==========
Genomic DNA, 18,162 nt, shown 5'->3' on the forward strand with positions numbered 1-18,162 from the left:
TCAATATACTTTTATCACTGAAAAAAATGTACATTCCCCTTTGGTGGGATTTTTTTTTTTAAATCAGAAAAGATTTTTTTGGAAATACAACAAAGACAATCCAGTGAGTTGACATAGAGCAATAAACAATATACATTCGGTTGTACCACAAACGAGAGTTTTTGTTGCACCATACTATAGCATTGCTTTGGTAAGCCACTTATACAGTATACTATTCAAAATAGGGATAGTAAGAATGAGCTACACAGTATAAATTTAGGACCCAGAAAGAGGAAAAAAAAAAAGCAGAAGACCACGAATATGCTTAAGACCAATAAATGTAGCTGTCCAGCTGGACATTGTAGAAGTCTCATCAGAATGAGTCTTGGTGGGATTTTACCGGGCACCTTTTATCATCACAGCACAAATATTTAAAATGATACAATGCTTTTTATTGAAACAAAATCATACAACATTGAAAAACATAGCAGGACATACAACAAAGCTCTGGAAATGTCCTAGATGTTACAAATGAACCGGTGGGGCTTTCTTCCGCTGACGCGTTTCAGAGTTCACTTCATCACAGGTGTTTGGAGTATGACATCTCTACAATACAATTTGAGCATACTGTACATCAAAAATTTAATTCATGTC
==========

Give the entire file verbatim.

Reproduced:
Genomic DNA, 18,162 nt, shown 5'->3' on the forward strand with positions numbered 1-18,162 from the left:
TCAATATACTTTTATCACTGAAAAAAATGTACATTCCCCTTTGGTGGGATTTTTTTTTTTAAATCAGAAAAGATTTTTTTGGAAATACAACAAAGACAATCCAGTGAGTTGACATAGAGCAATAAACAATATACATTCGGTTGTACCACAAACGAGAGTTTTTGTTGCACCATACTATAGCATTGCTTTGGTAAGCCACTTATACAGTATACTATTCAAAATAGGGATAGTAAGAATGAGCTACACAGTATAAATTTAGGACCCAGAAAGAGGAAAAAAAAAAAGCAGAAGACCACGAATATGCTTAAGACCAATAAATGTAGCTGTCCAGCTGGACATTGTAGAAGTCTCATCAGAATGAGTCTTGGTGGGATTTTACCGGGCACCTTTTATCATCACAGCACAAATATTTAAAATGATACAATGCTTTTTATTGAAACAAAATCATACAACATTGAAAAACATAGCAGGACATACAACAAAGCTCTGGAAATGTCCTAGATGTTACAAATGAACCGGTGGGGCTTTCTTCCGCTGACGCGTTTCAGAGTTCACTTCATCACAGGTGTTTGGAGTATGACATCTCTACAATACAATTTGAGCATACTGTACATCAAAAATTTAATTCATGTC